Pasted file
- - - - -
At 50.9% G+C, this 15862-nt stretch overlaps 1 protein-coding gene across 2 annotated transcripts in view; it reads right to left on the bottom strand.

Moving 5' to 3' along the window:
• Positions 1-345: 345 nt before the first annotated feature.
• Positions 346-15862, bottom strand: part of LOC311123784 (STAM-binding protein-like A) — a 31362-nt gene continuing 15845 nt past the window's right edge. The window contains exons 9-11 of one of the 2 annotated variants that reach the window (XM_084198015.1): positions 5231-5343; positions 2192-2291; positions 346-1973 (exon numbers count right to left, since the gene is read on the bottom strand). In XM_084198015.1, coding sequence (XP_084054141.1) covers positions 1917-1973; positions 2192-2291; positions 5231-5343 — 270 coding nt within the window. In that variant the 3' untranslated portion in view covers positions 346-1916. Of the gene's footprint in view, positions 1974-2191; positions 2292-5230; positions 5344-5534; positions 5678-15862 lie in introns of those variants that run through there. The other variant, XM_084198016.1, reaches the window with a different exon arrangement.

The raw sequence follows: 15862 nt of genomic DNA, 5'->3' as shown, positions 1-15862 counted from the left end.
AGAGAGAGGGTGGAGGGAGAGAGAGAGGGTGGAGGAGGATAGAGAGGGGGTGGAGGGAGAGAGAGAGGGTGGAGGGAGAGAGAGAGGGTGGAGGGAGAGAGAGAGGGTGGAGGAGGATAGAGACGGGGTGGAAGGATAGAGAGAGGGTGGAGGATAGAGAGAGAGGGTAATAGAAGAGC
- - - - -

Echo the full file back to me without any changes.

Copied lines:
At 50.9% G+C, this 15862-nt stretch overlaps 1 protein-coding gene across 2 annotated transcripts in view; it reads right to left on the bottom strand.

Moving 5' to 3' along the window:
• Positions 1-345: 345 nt before the first annotated feature.
• Positions 346-15862, bottom strand: part of LOC311123784 (STAM-binding protein-like A) — a 31362-nt gene continuing 15845 nt past the window's right edge. The window contains exons 9-11 of one of the 2 annotated variants that reach the window (XM_084198015.1): positions 5231-5343; positions 2192-2291; positions 346-1973 (exon numbers count right to left, since the gene is read on the bottom strand). In XM_084198015.1, coding sequence (XP_084054141.1) covers positions 1917-1973; positions 2192-2291; positions 5231-5343 — 270 coding nt within the window. In that variant the 3' untranslated portion in view covers positions 346-1916. Of the gene's footprint in view, positions 1974-2191; positions 2292-5230; positions 5344-5534; positions 5678-15862 lie in introns of those variants that run through there. The other variant, XM_084198016.1, reaches the window with a different exon arrangement.

The raw sequence follows: 15862 nt of genomic DNA, 5'->3' as shown, positions 1-15862 counted from the left end.
AGAGAGAGGGTGGAGGGAGAGAGAGAGGGTGGAGGAGGATAGAGAGGGGGTGGAGGGAGAGAGAGAGGGTGGAGGGAGAGAGAGAGGGTGGAGGGAGAGAGAGAGGGTGGAGGAGGATAGAGACGGGGTGGAAGGATAGAGAGAGGGTGGAGGATAGAGAGAGAGGGTAATAGAAGAGC